Bug Tracker

Using the Mercurial bug tracker.

1. Finding the right bug tracker

Please first check if your issue is caused by a GUI tool or third-party extension. Other bug trackers include:

2. Getting started

Mercurial's bug tracking system is located at https://bz.mercurial-scm.org/. It's used for tracking known bugs, requested features, and wishlist items.

Most bug tracker usage will need you to register an account so that you can get updates on your bug reports.

3. Don't send patches

We don't accept patches on the BTS:

Since we'll never run out of patches submitted the right way that are much easier for us to deal with, your patch will go unloved. See ContributingChanges for how to send a patch we'll love.

4. Creating a new issue

<!> Before filing a new bug, please use the search form to try to locate similar bugs.

When creating a new issue, put a specific summary of your issue in the title.

4.1. Choosing a priority

Please try to select the most appropriate severity:

Once the bug is filed, there will be a priority associated with it:

{i} A regression is defined as a bug that breaks something that used to work in earlier releases.

{i} Critical bugs may trigger out-of-cycle releases.

4.2. Helpful Information to include in your description

5. The life cycle of a bug

As a bug is tracked, it will go through various states, some of which will demand your attention:

Issues in the NEED_EXAMPLE and TESTING states will be marked RESOLVED if there is no further activity. If a bug stays "stuck" in some unresolved state for a long time, it may eventually be resolved as WONTFIX or ARCHIVED.

Resolutions - how a bug is closed out:

6. Etiquette

7. Why we auto-close old issues

You may have noticed your issue got moved to RESOLVED ARCHIVED automatically after several months of inactivity.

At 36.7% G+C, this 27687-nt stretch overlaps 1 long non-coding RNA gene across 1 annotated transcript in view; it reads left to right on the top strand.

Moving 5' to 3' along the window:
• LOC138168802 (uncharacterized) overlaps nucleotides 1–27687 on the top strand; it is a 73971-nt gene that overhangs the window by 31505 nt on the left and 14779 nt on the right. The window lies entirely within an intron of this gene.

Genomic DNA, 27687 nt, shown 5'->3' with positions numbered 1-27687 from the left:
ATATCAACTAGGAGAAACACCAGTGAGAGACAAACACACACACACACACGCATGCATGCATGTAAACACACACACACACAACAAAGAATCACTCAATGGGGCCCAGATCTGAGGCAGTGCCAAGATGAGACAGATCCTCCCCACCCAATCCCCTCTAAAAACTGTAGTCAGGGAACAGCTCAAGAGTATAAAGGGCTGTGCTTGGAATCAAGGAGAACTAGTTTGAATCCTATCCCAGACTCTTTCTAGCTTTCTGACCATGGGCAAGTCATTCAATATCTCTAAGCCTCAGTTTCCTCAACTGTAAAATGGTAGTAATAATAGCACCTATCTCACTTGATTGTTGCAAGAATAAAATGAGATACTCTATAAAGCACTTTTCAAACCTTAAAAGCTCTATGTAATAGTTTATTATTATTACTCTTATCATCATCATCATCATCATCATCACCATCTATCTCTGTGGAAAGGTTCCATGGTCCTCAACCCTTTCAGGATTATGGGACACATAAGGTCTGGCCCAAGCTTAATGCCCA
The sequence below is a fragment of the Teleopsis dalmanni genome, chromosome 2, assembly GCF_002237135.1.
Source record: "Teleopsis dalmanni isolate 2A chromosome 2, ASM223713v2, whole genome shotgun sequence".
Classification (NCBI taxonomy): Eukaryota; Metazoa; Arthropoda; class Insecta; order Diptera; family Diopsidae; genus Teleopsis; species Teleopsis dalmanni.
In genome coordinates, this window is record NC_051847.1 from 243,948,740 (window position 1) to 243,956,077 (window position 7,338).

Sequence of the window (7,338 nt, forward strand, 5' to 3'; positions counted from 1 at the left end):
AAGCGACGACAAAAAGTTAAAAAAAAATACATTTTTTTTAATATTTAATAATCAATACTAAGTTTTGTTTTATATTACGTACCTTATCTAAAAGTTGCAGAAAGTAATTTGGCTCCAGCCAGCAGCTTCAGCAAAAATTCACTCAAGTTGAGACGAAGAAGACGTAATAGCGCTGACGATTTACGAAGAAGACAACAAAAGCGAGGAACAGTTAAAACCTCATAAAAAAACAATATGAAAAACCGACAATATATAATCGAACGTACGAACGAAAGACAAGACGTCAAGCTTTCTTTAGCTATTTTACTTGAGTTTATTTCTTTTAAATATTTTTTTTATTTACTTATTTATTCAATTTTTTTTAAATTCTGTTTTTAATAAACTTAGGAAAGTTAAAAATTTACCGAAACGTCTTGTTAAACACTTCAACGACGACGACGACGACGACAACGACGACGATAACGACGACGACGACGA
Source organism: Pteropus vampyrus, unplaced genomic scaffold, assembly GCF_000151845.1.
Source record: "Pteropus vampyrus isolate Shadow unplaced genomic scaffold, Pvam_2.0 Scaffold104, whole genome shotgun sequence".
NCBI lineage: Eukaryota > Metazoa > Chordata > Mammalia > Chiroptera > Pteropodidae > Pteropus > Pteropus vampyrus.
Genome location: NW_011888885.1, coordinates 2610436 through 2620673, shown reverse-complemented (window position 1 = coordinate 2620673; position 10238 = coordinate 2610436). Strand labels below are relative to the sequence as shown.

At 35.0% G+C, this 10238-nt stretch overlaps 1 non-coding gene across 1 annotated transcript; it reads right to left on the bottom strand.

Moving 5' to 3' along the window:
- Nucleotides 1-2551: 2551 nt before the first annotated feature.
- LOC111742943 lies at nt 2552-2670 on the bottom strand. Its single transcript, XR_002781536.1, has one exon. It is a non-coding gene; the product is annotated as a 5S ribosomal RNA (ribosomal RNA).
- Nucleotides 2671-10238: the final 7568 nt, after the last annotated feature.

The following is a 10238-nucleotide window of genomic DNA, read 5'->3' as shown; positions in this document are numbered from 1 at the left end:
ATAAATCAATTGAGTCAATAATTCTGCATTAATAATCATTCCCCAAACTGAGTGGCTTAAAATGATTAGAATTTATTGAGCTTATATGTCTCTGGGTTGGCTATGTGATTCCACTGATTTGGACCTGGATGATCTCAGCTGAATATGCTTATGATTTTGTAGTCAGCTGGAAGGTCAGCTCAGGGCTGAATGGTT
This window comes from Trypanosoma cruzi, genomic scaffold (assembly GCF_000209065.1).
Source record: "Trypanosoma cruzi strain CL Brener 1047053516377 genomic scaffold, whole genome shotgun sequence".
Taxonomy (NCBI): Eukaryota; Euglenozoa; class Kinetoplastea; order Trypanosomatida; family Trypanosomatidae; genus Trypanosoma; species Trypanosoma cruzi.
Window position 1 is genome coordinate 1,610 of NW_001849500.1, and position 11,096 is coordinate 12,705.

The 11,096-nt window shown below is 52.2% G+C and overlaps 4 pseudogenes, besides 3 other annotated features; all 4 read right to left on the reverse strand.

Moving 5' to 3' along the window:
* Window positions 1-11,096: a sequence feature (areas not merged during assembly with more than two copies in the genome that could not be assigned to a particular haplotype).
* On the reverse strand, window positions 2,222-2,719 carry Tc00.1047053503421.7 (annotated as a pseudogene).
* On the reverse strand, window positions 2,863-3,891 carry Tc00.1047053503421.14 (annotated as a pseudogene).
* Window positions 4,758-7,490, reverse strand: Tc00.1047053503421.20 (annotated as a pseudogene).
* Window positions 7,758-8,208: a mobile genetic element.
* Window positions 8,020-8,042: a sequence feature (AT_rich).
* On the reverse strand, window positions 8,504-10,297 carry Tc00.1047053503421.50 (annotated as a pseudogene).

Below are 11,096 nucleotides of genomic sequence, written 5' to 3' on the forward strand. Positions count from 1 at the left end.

We have finite resources so not all issues will get attention. If we leave issues we don't prioritize open indefinitely, we'll have backlog that grows without limit, primarily populated by low-priority issues of unknown relevance to current Mercurial.

Experience has shown that no one is regularly motivated to dig through a huge, low-quality backlog because there's always new stuff to work on. This means as soon as an issue stops being active, it can disappear entirely from developers' radar, even if it's important. This is no good, so we have to do something to keep the backlog from growing indefinitely.

We could aggressively close bugs we don't want to work on. But this has two problems: we often intend to work on things, and we don't want to spend our time arguing about which bugs are important. The alternative is to automatically close bugs that no one seems to be interested in. The aim here is to get a shorter, higher-quality backlog that developers actually pay attention to and thus improve our overall responsiveness to bug reports.

That said, if you feel your issue is still relevant, please feel free to test against current Mercurial and re-open it.

8. Shirt

People reporting regressions during release candidate phase will be sent a shirt (as stock permit). Here are the current available colors:

9. See also

CategoryBugs CategoryProject

BugTracker (last edited 2016-02-16 11:09:29 by AntonShestakov)